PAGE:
What a doll!

Holy cow I am so happy I checked my twitter account tonight! The good folks at AAUW sent out a post by Women Talk Sports about the conundrum so many of us feminist parents face: Barbie.

Oh, To Barbie or Not To Barbie — how I wish that question will never come in my house. But, since I have a daughter, it’s bound to come up. Maybe she will desperately want one. Maybe she will have no interest, but feel that it is being shoved down her throat by a world that says “All girls love Barbie!” Sigh.

I’m not going to lie and say I never liked Barbies. In fact, I loved my Barbies. I had different collections at each parent’s house (my folks are divorced). And my seamstress grandmother would sometimes make clothes or other things for my dolls. But perhaps the early seeds of feminism were emerging even then. You see, all my Barbies were career women! In fact, I remember one time my best friend and I created this elaborate Barbie world in my room. Our Barbies were in an all-girl band (hey, it was the 80s) managed by a music firm run by — you guessed it — all women! My one Ken doll was really the patsy of my dolls. He was usually a villain or competition (who lost). In my Barbie world family and men were not very important. Sisterhood and professional success was the goal!

On the other hand, I never liked baby dolls. But people would give them to me all the time — because that’s what girls like. I even remember that at times I would give it a shot. Like, “Oh fine, I’ll play with the baby doll for 20 minutes.” I would get as far as changing its pretend diaper and putting on an outfit and then give up. I mean, what more was there? Unless it was a super baby it really didn’t offer me much else to do with it. Boring! Eventually, I would end up chasing the cat to put baby clothes on it. The cat was not amused.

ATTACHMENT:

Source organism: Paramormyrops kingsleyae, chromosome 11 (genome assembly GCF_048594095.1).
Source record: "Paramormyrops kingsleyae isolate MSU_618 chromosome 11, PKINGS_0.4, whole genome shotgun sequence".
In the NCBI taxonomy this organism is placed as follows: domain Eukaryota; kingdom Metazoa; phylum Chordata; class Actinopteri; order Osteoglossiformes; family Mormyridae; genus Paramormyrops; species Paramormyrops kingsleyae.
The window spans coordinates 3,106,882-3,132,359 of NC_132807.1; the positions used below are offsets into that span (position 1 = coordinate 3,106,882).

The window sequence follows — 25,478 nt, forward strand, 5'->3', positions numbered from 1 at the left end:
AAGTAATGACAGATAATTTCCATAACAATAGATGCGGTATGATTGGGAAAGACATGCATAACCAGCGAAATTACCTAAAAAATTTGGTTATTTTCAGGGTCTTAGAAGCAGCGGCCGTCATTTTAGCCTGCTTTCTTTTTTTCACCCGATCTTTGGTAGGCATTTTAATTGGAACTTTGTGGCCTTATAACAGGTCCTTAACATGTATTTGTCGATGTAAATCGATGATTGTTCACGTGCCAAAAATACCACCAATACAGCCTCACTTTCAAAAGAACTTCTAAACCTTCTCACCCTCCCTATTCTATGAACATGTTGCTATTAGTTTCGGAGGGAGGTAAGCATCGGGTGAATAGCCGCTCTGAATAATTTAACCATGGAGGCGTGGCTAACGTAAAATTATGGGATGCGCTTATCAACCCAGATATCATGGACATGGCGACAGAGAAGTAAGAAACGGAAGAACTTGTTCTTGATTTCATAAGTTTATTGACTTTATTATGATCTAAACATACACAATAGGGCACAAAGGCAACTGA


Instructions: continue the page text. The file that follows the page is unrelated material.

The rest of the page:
Now that I am a mom to a little girl, I am filled with all new worries about indoctrinating her into a superficial idea of what it means to be a girl. I want her to explore the world with creativity, curiosity and imagination! I never want her to feel hemmed in by the idea of what is deemed “for girls” or not. (Luckily, we can thank Katie Goldman and her Star Wars water bottle for an inspirational story on that.) And I certainly don’t want her self-esteem to be harmed by the toys she plays with, as a study suggests Barbies can do.

So you can imagine how happy I am to learn about the new Go! Go! Sports Girl! line! The dolls, which promote girls who like healthy, fun activities and sports, were developed by a mom who was frustrated by a world of sexist, demeaning toys. These girls play activities like soccer, golf, swimming and gymnastics. One wears glasses. And they all have healthy body types. (I particularly like the Kate doll who plays basketball. But I’m biased.)

There may be hope, yet!

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